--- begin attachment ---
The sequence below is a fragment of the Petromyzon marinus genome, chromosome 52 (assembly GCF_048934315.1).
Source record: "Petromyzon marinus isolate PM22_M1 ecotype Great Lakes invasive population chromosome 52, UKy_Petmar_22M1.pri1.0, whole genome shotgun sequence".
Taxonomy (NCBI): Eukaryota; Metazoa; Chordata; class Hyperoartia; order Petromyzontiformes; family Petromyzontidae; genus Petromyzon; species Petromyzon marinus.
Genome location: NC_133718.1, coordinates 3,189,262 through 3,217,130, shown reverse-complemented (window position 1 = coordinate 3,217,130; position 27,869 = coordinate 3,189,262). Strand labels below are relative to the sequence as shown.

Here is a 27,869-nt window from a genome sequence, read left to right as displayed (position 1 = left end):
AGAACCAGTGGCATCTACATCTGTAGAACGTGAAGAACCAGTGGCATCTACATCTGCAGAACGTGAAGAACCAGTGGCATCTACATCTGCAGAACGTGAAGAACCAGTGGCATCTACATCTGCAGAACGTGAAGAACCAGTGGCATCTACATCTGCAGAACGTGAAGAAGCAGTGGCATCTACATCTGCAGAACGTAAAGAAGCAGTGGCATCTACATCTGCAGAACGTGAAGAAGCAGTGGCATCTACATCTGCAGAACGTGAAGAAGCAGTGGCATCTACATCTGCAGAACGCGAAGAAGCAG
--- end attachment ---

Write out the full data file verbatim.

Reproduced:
The sequence below is a fragment of the Petromyzon marinus genome, chromosome 52 (assembly GCF_048934315.1).
Source record: "Petromyzon marinus isolate PM22_M1 ecotype Great Lakes invasive population chromosome 52, UKy_Petmar_22M1.pri1.0, whole genome shotgun sequence".
Taxonomy (NCBI): Eukaryota; Metazoa; Chordata; class Hyperoartia; order Petromyzontiformes; family Petromyzontidae; genus Petromyzon; species Petromyzon marinus.
Genome location: NC_133718.1, coordinates 3,189,262 through 3,217,130, shown reverse-complemented (window position 1 = coordinate 3,217,130; position 27,869 = coordinate 3,189,262). Strand labels below are relative to the sequence as shown.

Here is a 27,869-nt window from a genome sequence, read left to right as displayed (position 1 = left end):
AGAACCAGTGGCATCTACATCTGTAGAACGTGAAGAACCAGTGGCATCTACATCTGCAGAACGTGAAGAACCAGTGGCATCTACATCTGCAGAACGTGAAGAACCAGTGGCATCTACATCTGCAGAACGTGAAGAACCAGTGGCATCTACATCTGCAGAACGTGAAGAAGCAGTGGCATCTACATCTGCAGAACGTAAAGAAGCAGTGGCATCTACATCTGCAGAACGTGAAGAAGCAGTGGCATCTACATCTGCAGAACGTGAAGAAGCAGTGGCATCTACATCTGCAGAACGCGAAGAAGCAG